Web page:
CHANGING times dictated that the working village of Clayton West had to re-invent itself.
Once a thriving mining community based on busy pits and a bustling railhead, 21st Century Clayton has gradually been transformed into a tranquil, slow-paced suburbia.
The pits and railway have gone (although this was replaced with the popular narrow gauge Kirklees Light Railway now running on the former branch line through Skelmanthorpe to Shelley junction) and the ‘coal board’ houses have been sold off and refurbished, along with the village’s attractive cottages.
Reflecting this trend, around four years ago, one of several of the village pubs – originally known as the Commercial, on High Street – was converted into an ‘eco-friendly’ restaurant and renamed The Green Man to convey this rural, organic image.
But then in spring 2010 a further transformation was undertaken and No 21 was created after former employees Alex Thwaite and Adam Marcham got together to finance and pioneer an ambitious business project and transform the ambiance of this former country pub into a city-style bar restaurant with a commitment to delivering tip top food served up with first class service.
The theme of No 21 is traditional English fare. Haddock and chips, sausage and mash and steak is the order of the day in the spacious converted lounge bar which gives the impression, paradoxically, of being a ‘cellar bar’ on ground level as you go downstairs to dine.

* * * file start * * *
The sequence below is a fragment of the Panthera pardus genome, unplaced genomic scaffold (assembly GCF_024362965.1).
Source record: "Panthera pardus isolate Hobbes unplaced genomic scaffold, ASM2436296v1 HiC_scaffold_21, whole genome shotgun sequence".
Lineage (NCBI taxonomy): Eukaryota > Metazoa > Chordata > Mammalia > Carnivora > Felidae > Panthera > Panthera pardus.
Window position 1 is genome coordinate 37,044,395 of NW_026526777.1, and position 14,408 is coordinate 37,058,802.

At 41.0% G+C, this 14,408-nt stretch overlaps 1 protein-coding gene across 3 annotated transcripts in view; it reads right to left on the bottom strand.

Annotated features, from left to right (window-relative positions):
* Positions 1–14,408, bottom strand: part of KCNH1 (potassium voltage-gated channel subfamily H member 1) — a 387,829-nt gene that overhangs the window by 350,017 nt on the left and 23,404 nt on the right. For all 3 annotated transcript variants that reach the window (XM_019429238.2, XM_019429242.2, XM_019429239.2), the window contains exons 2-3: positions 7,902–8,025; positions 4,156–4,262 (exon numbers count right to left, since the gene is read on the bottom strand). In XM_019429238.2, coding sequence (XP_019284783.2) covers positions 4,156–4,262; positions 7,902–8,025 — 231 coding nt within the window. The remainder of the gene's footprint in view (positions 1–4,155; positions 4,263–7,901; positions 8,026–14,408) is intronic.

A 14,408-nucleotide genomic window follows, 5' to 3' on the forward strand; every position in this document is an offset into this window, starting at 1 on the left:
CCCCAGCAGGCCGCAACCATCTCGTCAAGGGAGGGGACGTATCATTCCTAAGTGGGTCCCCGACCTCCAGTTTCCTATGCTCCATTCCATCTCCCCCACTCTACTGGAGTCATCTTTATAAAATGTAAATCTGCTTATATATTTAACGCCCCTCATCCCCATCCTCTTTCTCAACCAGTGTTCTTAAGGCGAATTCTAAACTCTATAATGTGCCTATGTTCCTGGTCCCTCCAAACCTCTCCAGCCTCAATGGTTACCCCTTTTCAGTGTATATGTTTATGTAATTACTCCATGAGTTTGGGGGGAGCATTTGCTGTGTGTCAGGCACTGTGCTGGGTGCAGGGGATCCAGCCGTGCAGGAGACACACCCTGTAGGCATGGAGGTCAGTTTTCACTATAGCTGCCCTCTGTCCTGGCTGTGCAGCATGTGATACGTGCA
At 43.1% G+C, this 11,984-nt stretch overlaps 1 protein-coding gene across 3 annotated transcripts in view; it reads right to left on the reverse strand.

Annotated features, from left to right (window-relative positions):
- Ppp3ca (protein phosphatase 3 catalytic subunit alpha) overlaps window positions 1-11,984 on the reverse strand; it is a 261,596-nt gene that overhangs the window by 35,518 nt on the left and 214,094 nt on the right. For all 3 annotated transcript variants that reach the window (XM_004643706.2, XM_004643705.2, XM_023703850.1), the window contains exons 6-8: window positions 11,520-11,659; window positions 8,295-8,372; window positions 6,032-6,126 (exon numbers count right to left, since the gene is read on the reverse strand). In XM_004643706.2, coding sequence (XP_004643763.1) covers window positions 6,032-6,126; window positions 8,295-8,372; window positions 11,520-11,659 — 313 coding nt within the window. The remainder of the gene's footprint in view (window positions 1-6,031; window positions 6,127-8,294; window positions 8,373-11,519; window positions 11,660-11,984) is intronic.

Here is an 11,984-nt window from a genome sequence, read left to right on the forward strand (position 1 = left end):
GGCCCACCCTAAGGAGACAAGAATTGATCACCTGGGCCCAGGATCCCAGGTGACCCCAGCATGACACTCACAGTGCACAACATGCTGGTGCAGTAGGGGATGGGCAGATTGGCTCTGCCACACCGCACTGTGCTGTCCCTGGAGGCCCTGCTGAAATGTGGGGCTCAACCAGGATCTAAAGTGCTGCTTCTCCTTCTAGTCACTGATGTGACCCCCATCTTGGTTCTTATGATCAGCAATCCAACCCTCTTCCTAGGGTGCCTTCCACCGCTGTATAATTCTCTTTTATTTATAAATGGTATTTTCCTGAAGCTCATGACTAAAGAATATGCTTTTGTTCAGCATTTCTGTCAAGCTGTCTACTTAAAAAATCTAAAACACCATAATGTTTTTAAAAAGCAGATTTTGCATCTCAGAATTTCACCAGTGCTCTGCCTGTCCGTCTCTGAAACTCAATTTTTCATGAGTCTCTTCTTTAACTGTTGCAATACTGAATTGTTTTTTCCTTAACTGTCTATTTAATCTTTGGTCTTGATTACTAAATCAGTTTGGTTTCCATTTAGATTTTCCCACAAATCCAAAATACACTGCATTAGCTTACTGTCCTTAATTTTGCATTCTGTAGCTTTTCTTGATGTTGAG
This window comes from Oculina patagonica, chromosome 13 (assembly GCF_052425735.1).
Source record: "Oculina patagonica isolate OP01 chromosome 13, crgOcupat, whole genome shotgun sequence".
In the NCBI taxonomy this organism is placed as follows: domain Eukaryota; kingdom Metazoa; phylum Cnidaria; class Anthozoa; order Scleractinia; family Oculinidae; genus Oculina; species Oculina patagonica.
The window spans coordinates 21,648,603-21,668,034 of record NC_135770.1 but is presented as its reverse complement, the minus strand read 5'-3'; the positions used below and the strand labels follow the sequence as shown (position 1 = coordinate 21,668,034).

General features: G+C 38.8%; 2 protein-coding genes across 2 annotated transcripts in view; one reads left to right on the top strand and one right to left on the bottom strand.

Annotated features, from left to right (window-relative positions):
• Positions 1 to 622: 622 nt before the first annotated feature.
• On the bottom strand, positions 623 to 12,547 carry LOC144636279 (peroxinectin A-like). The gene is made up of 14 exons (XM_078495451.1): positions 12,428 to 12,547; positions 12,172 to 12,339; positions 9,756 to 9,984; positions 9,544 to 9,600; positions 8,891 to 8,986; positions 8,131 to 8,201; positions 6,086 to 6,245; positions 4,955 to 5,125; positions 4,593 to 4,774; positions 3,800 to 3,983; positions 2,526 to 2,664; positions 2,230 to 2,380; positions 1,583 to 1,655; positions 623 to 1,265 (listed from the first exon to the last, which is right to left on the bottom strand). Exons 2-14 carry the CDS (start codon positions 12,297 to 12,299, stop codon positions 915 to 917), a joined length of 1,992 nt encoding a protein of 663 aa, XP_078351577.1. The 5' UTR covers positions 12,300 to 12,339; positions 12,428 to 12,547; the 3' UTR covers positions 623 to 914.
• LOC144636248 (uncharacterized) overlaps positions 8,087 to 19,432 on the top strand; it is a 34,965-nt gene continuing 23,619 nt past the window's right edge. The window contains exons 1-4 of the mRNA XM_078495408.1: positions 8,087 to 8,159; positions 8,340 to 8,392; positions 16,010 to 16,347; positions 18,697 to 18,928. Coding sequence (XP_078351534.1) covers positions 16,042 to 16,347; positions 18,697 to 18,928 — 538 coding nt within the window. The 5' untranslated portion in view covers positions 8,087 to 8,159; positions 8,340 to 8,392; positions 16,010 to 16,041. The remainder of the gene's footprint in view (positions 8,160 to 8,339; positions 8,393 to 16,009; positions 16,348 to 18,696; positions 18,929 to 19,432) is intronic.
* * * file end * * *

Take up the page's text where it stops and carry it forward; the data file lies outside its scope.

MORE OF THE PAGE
An outdoor eating area is also in the thinking of Adam and Alex, who should know more than most, drawing on a wealth of shared experience in catering and events management.
The pair have set out to "evoke the bustle, style and originality of city-centre dining" in this rural setting and lay on "themed" events.
It’s quite a challenge.
We paid them a visit on a Thursday evening and, having pre-booked for 8pm, arrived early to savour a pre-dinner drink. I ordered a lager and then a refill. The barman courteously informed me that it was running off and moved to change the barrel, but then said they hadn’t got any more. As I contemplated the alternatives he said they had also just run out of the bar’s feature lager, Peroni on draught.
Not the perfect start to the evening’s proceedings, but the third choice, Green King IPA, was still on and it was quite acceptable.
Despite the hiccups with availability, the ‘wet trade’ appeared to be going well with a sizeable gathering in the customers standing around the main bar area and a party occupying the corner seating area by the window.